This is a sort of Seven Quick Takes, since it is seven, and coming out just before Friday.
I spent most of the summer reading free kindle books by PG Wodehouse and H. Beam Piper and though it was fun, it didn't give me much to update about. Who knew that Wodehouse had written so many stories of British public school life where cricket games are a central motif? I wish he had written more!
But now that summer's over, I'm on to reading more seriously, or something. Mostly something. So I thought I would list some of my September reading just in case it interests you readers:
Strange Gods Before Me by Mother Mary Francis
I came to read this one by a rather indirect route. This summer I started following a blog called The Cloistered Heart. This blog mentioned a book called A Right to Be Merry by Mother Mary Francis, a Poor Clare nun. Well, my library system did not have that book but it did have this other one. Very insightful book -- the title refers to the Commandment "Thou shall not have strange gods before me" -- but Mother Mary Francis's take on the "strange gods" is refreshing when one has already read way too many conversative jeremiads against modern popular culture and technology and media. Sure, those things can be a problem, but the real problems come from inside. Distanced from pop culture and technology by her vocation, Mother Mary Francis brings gods like "hyperopia" and "surface" and "neuroticism" into the light (where they blink unhappily and try to escape with as much dignity as possible) and diagrams their appearances amusingly and thoughtfully. I really like this author, and I like getting to see inside a contemplative monastery, where the sisters (back in the 60's at least) lived with bare feet and kissed the ground when they had made a loud disruptive noise, say, by dropping a plate.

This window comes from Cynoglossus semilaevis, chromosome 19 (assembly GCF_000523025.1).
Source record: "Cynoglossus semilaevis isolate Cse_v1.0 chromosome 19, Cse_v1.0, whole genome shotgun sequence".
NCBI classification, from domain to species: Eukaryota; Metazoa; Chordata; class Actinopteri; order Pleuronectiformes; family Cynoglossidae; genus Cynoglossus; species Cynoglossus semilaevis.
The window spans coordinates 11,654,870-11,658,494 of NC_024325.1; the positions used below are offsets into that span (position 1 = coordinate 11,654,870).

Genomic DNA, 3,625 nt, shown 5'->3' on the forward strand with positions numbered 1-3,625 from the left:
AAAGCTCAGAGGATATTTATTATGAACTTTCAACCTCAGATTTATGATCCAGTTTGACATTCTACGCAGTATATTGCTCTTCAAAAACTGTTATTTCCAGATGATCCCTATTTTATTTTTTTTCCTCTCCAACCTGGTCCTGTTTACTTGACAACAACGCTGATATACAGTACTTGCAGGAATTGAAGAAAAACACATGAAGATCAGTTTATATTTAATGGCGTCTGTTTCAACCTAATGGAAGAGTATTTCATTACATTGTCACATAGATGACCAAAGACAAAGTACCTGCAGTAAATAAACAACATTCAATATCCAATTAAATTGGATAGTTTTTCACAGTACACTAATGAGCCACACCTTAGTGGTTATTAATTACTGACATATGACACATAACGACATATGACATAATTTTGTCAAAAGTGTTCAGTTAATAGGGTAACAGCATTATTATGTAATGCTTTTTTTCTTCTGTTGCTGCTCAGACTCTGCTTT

Another recent library book: The Year of Learning Dangerously by Quinn Cummings. In this book, Quinn talks about her experiences with her first year homeschooling her daughter. This book is NOT a how-to and for that reason I found it refreshing. It's a combination of personal experience and stealth investigatioin in the style of two books I read last year: Buzz: A Year of Paying Attention
and Helping Me Help Myself. This kind of book is fun and if you have a combination of a clever, funny writer like Quinn Cummings and a high-interest subject like homeschooling (and associated angst) then you have a very readable book. And then to see the inside workings of a Gotthard Institute conference and a Radical Unschooling conference, even on a detached-observer basis, is a bonus. My husband read it, too. He sat out on our deck with his coffee and read one Sunday. I don't think he's ever read a homeschooling book before.
The third library book of note is The Power of Habit. This was a library borrow, too, courtesy of the new Kindle library program. My husband read this book on his Kindle, so I was very happy to read it too, since he had quoted so much of it. In spite of being non-fiction, this was a page-turner for me. I stayed up till 2 am one weekend to finish it, and this is someone who is sleepy at `10 pm. I think if you are interested in habits, perhaps because of Charlotte Mason, and want to read the modern research about the topic, and perhaps even change some habits of your own, you will like this book. I shall probably have more to say about it at some future date.
I am also reading "The Mass in Slow Motion" by Father Ronald Knox. The Creed in Slow Motion is online, but the Mass one is not, and costs a bit of money in its OOP status, so I have had it on my wish list for several years. I decided to go ahead and get it finally, while I was spending a bit for homeschool for this year. I have only just started it.